Kano Jigoro understood the power of the philosophy of being a Rookie. Jigoro (October 1860 – May 1938) founded Judo. Jigoro also served as director of primary education for Japan’s Ministry of Education. He has been noted for mottoes such as “Maximum Efficiency with Minimum Effort” and “Mutual Welfare and Benefit.” What I like most about Kano Jigoro’s story is that before he died he gathered his closest students. He asked of them, “”When you bury me, do not bury me in a black belt! Be sure to bury me in a white belt!” In martial arts the white belt is the symbol of a beginner—an apprentice who has many things yet to learn. In the US Navy SEAL teams where I served from 1998-2011, we believe a critical element to a high-performing mindset is that you show up every day as if you are always being selected. We never want the Technician who believes “they’ve arrived” because “complacency kills.” I believe Jigoro’s philosophy is even more relevant today than it was at the end of the 19th century.
Today’s complex environment demands an effective agent maintain the mindset of a Rookie. In being merely consciously competent, the Rookie must concentrate fully on functional skills and the environment in which he operates. We cannot assume we have everything figured out and that our mental models are accurate analogues for future events. We cannot let things become “second nature”. Second nature goes extinct in complex operating environments. This operational paranoia forces us to continually test assumptions, old mental models, and “best” or “good” practices. This helps us develop our sharpness (Klein, G., Sources of Power). As for the Operator, this role is the most critical in a complex operating environment.
The Operator has the experience and functional skill of an expert. Thus, he has the spare cognitive bandwidth to take on the responsibility of, as Ann Pendleton-Julian writes, “organizing our relationship, in group, to the outside world.” (Pendleteon-Julian, A., Four (+1) Studios). To be truly effective in this complex environment, the Operator has the responsibility of integrating experts through horizontal awareness but thinking like a Rookie. Operational collaboration and integration are not nearly as threatened by obsolescence as static functional expertise. The Operator’s Shared Competence is contributing to a collective cognition, integrating the team along appropriate lines through horizontal awareness. We know from Preston Cline’s research on MCTs, and other research in human performance design, that the primary cause of human error is not poor decision making but rather poor situational awareness. Said another way, teams make mistakes due to a lack of shared consciousness and collective competence. The Operator’s role is to build and maintain situational awareness, working from context not just content (Thomas, D. and Brown, J., A New Culture of Learning).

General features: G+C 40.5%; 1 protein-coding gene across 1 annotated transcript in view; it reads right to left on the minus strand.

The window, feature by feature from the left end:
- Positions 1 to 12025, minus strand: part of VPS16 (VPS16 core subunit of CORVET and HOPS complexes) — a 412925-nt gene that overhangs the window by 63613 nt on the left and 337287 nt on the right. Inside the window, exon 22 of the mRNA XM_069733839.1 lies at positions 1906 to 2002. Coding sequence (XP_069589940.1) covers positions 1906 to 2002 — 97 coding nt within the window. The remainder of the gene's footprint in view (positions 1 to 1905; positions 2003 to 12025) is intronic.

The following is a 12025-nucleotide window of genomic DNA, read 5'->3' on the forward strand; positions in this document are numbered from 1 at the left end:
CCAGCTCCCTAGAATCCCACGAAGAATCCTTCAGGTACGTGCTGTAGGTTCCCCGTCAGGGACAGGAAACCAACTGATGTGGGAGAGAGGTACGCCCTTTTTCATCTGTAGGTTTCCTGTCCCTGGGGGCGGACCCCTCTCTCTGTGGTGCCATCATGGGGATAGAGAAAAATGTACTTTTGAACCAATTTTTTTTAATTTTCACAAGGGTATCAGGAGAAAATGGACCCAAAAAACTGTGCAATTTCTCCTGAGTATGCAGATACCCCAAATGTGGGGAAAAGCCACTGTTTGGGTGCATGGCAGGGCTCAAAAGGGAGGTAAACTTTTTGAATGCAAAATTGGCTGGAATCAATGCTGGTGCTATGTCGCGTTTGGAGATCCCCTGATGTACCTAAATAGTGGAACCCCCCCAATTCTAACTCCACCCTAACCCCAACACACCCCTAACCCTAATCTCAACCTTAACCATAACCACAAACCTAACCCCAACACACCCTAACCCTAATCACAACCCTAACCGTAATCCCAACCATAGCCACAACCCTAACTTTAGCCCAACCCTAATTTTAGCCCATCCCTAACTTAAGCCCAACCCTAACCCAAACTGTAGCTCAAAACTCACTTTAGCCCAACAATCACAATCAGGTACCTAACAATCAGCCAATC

Again, my assumption in this paper is that we are dealing with high-performing teams. Presumably, the parent organization only has an intentionally structured high-performing team dealing with complex problems. On such teams, an assumption is that every team member has moved at least through the Rookie Identity Stage. In an old, traditional, and slow organizational structure expert may have the tendency to stop at Technician. If an expert stops at Technician, the team will forever only be able to react rather than respond to the changing environment. The team will be stuck at the stage of a really well trained team, trained to react to certainty, rather than educated to deal with uncertainty. In complex environments we need teams of expert Operators who think as Rookies, thus resolving problems through collective, shared consciousness with the ability to respond to an array of changing conditions.